Regarding the way that "Sarah’s law" issue had come out (exaggerated "chemical castration" headlines in the tabloids), David Cameron asked Tony Blair if he was at all surprised at the cynicism the media held for him. He used his next two questions to try to get Blair to admit that he hadn’t yet kept his promise of bringing in a new information sharing system recommended by the Bichard report.
In his second set of questions Cameron tried to use some of the statements made by the deputy leadership contenders against Blair. He said that the contenders were lurching to the left, made Prescott "look like a cross between
Ernie Bevan and Demosthenes", and that the contest was a cross between Big Brother and the Muppet Show. He asked if Blair agreed with them in their calls for higher taxes, more money and power for trade unions. Blair said he didn’t, but he took the opportunity to taunt Cameron by first quoting him saying "consistency in politics is vital", and then pointing out some inconsistent statements on grammar schools and the Married Couples Allowance.
He was shameless in going off the subject but did get people laughing at Cameron, particularly when he joked that he showed "the imprint of the last person that sat on him". Cameron rolled with the punches saying "Only two times left. I’m gonna miss him, gonna miss him".
Gerald Kaufman – a former political journalist and Labour press
officer – said the press was full of half-truths, exaggerations,
fiction, propaganda and gossip, and sarcastically asked why Blair had
pulled his punches in his speech about the media.
Sir Ming tried to find out details of Saudi middle-man payments
and why Blair hadn’t told investigators about them but as usual gave
him too much wiggle room with the simplicity of his question. Blair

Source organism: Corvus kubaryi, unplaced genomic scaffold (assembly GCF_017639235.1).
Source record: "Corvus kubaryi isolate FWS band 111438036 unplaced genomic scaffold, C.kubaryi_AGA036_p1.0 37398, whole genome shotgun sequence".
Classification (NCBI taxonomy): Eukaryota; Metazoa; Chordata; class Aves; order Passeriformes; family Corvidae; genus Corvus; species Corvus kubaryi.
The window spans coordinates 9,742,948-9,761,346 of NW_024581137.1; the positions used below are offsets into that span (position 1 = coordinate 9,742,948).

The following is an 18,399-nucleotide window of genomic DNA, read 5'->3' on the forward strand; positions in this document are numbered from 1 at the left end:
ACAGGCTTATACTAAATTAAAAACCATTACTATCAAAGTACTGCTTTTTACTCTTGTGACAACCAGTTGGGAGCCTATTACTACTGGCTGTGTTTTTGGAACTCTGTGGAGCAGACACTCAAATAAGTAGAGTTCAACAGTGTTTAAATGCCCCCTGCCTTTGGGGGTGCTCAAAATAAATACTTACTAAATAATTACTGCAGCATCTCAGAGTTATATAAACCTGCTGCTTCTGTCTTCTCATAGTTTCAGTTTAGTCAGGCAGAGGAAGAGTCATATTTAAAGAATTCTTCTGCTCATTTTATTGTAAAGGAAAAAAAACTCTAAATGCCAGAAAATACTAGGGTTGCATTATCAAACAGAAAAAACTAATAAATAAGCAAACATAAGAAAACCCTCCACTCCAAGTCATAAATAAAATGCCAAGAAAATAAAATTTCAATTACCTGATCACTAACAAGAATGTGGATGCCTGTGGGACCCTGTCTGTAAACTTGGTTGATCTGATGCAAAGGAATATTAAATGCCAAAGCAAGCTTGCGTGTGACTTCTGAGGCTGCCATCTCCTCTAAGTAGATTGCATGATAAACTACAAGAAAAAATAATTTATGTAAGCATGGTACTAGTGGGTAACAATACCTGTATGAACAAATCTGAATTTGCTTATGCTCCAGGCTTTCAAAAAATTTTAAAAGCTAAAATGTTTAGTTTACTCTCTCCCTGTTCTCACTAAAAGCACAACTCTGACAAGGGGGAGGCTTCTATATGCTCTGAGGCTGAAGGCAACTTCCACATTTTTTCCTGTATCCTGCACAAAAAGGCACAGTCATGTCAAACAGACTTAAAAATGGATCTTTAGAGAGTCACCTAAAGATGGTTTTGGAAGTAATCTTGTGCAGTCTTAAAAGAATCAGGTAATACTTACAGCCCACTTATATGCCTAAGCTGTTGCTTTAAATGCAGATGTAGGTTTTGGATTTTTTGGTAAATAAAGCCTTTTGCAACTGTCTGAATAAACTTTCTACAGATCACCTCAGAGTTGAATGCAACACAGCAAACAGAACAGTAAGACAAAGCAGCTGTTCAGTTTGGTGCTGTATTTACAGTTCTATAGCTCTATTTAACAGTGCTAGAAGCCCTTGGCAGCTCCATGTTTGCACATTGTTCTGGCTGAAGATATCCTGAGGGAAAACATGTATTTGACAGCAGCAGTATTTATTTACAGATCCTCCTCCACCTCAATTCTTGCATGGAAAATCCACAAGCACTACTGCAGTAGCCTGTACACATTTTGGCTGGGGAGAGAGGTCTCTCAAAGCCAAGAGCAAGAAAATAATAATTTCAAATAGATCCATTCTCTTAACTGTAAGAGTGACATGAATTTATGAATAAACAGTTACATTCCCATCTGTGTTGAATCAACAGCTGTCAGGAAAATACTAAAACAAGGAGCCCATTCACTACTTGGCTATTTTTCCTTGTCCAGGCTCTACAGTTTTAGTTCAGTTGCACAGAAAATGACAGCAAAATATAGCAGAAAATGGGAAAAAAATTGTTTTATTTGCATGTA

robustly defended the arms deal citing the relationship with the Saudis
as having "fundamental importance to the security of this country and
the state of the Middle East". Ming followed up by asking "whatever
happened to Robin Cook’s ethical foreign policy?", to which Blair made
a jibe about the LibDems being in cloud cuckoo land.
James Gray juxtaposed the contradictory statements on EU treaty discussion made by Sarkozy and Beckett (as Hague did last week). David Heathcoat-Amory asked if Blair would "repent the folly" of signing the EU constitution and reject its revival (a subject on which YourPlatform is currently focusing on), as it enshrined the primacy of the Charter of Fundamental Rights
– elements of which he had openly criticised. Blair said he would never
let the House be overidden by laws decided outside of it.
Cameron wasn’t bad, but Blair was better. Brown is going to
struggle with the contrast between his dour self and nothing-to-lose
6pm update: In response to Cameron’s questions on child offenders, Blair wrongly claimed that David Cameron voted against the Sexual Offences Bill – a claim repeated by John Reid afterwards. David Davis’ Office have sent this clarification:
"There was no division at the end of the Second Reading debate on the Bill – i.e. it had Conservative support (Hansard, 15 July 2003, Col.248). During the Second Reading Debate, David Cameron welcomed the Bill. He said:
"Like other hon. Members, I welcome the Bill. It is right to codify and bring together the law on sexual offences. It is right to update the law, as the Bill does in a range of ways. It is also right to introduce the new offences that many hon. Members have spoken about, not least to keep pace with technology" (Hansard, 15 July 2003, Col. 234).
There was no division at the end of the Third Reading debate – i.e. it had Conservative support (Hansard, 3 November 2003, Col. 637). In his speech during the Third Reading debate, the Conservative spokesman, Dominic Grieve, said:
"I am grateful to the Home Secretary for his words and the spirit in which the legislation has been introduced. The subject is not easy – I certainly did not find it so, and I am sure that that is true of all those who served in Committee. There was a common determination that we should not approach the Bill in a partisan way, and I hope and believe that we have created legislation that will stand the test of time… The good note that I can end on is that I think that we have done-I hope that we have done-a good job. I thank all those who have participated in the Bill for making that possible" (Hansard, 3 November 2003, Col.628-9).
NB: David Cameron was not a member of the Standing Committee that considered the Sexual Offences Bill, so could not have voted against aspects of it at that stage."